Why Silicon Valley doesn’t care about Android

Not a celebrity among US developers.
Not a celebrity among US developers.
Image: AP Photo/Paul Sakuma
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Based on my experience meeting hundreds of startup founders and VCs in both San Francisco and New York, few professionals in America’s tech hubs have owned an Android phone or believe in the opportunity of the platform. Meanwhile, the growth and prevalence of Android around the globe shows that there’s a massive platform shift going on right now–the type of event that historically has marked a point when one company achieves market dominance. If there is such a shift and opportunity under going on, why don’t the most innovative people in the most successful tech cities in the world care?

Android is not the preferred platform for new startups to build on. When you ask startups why they prefer to build for iOS first, the typical responses revolve around a few main points:

  • Building for Android is more expensive and time intensive, mostly because of massive fragmentation in hardware and software
  • iOS users are much more valuable and monetize more than Android users
  • iOS is more popular in the US, and that’s the market most US-based companies know best. While Android is just under 85% worldwide, it’s only about 50% in the US

While these problems of fragmentation, monetization, and popularity do exist, the potential to be an early entrant on a new platform seems too massive to be overlooked. To get a better understanding, I asked three successful mobile entrepreneurs (two in San Francisco, one in NYC) from the Quibb network to share their opinions on why this is happening, and what it will take for Android to truly reach its potential as the top mobile platform.

Cezary Pietrzak, Founder at Cezary & Co.

The problem with Android is really a problem of perception. People think that developing on the platform is inferior to iOS, that it’s difficult to monetize, and that fragmentation is a huge pain. Whether or not this is actually true, perception is reality, so unless Google does a better job communicating its value proposition to developers (while minimizing functional weaknesses vis-a-vis iOS), these beliefs will hold true for a long time.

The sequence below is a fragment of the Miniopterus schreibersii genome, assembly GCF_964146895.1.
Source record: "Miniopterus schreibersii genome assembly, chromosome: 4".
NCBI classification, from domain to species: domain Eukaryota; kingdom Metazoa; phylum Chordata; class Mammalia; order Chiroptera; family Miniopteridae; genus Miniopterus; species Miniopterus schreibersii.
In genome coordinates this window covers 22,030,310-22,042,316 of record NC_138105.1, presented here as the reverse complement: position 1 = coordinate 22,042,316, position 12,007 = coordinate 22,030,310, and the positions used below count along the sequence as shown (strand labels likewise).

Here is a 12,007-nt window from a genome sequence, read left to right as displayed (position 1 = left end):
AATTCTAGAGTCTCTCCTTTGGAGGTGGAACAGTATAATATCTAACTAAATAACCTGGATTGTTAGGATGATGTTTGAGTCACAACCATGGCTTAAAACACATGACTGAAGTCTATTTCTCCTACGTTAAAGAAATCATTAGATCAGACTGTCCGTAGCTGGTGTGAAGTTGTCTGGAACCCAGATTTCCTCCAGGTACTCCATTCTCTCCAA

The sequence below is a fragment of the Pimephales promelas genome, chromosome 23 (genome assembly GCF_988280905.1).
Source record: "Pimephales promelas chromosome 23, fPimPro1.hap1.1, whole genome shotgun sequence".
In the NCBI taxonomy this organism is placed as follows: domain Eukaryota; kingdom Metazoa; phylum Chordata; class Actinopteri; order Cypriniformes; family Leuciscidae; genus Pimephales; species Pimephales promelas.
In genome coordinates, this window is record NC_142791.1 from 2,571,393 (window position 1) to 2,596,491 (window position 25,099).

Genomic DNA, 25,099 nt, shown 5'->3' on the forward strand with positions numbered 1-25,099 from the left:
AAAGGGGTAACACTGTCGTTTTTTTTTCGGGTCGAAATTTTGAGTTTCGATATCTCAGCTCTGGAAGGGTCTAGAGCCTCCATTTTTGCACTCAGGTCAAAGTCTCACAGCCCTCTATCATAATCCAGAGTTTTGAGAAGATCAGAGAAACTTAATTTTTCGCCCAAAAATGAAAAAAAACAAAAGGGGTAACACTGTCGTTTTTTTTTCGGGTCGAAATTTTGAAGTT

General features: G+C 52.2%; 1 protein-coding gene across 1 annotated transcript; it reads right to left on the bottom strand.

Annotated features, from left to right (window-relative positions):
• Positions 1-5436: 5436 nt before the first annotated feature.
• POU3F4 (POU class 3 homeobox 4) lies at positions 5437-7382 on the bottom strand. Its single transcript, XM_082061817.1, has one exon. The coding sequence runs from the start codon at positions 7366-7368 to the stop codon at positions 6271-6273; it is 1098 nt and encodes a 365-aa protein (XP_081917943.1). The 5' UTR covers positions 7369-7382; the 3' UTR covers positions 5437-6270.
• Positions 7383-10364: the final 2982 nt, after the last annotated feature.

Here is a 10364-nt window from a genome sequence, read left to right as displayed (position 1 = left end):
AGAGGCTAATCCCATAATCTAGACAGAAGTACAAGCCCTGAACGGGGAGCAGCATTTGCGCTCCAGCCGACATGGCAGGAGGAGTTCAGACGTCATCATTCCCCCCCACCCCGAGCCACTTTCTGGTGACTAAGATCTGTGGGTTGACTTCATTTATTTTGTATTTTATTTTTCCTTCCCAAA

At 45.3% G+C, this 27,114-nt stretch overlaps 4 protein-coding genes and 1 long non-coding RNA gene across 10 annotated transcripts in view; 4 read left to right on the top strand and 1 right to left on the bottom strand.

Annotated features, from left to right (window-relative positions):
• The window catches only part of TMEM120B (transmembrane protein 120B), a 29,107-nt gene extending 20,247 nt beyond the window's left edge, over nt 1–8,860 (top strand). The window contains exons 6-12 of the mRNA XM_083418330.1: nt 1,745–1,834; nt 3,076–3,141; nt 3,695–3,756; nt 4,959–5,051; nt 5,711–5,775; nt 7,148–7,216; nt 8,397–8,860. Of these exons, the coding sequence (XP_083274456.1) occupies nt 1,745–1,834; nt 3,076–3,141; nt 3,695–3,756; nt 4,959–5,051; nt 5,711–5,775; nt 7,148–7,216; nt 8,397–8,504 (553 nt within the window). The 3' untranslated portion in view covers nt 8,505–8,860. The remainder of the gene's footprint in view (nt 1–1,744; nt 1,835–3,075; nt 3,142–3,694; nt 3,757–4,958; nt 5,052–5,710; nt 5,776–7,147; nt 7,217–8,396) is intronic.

Think about it—when has Google really put its muscle into celebrating Android-only apps that make a lot of money? When has the company framed its opportunity around post-Gingerbread versions of the OS, rather than pushing its (mostly irrelevant) market share? When has it gone head-to-head against Apple to highlight its key differences? Sure, the company is making some efforts around unification via material design, but it lacks consistency in messaging as much as it has historically lacked consistency in products. And too many developers have already been burned to make the same mistake twice.

This problem only becomes worse when interacting with non-technical founders and general business people who have so internalized iOS’s premium positioning that they would never consider building on Android first (I certainly haven’t met any).

So, my recommendation to Google is to start telling a better story about Android, and to craft this story against the biggest pains that Android developers experience today. If they don’t, it will always be easier for people to assume that Android Second is good enough.

Jong Moon Kim, Founder at YC Startup

With any development team, you will always have a more familiar platform. This platform is your team’s bread and butter. You can make magic happen. No design or interaction is too hard. You feel infinite. You eke out morsels of performance by diving into system libraries and rewriting components.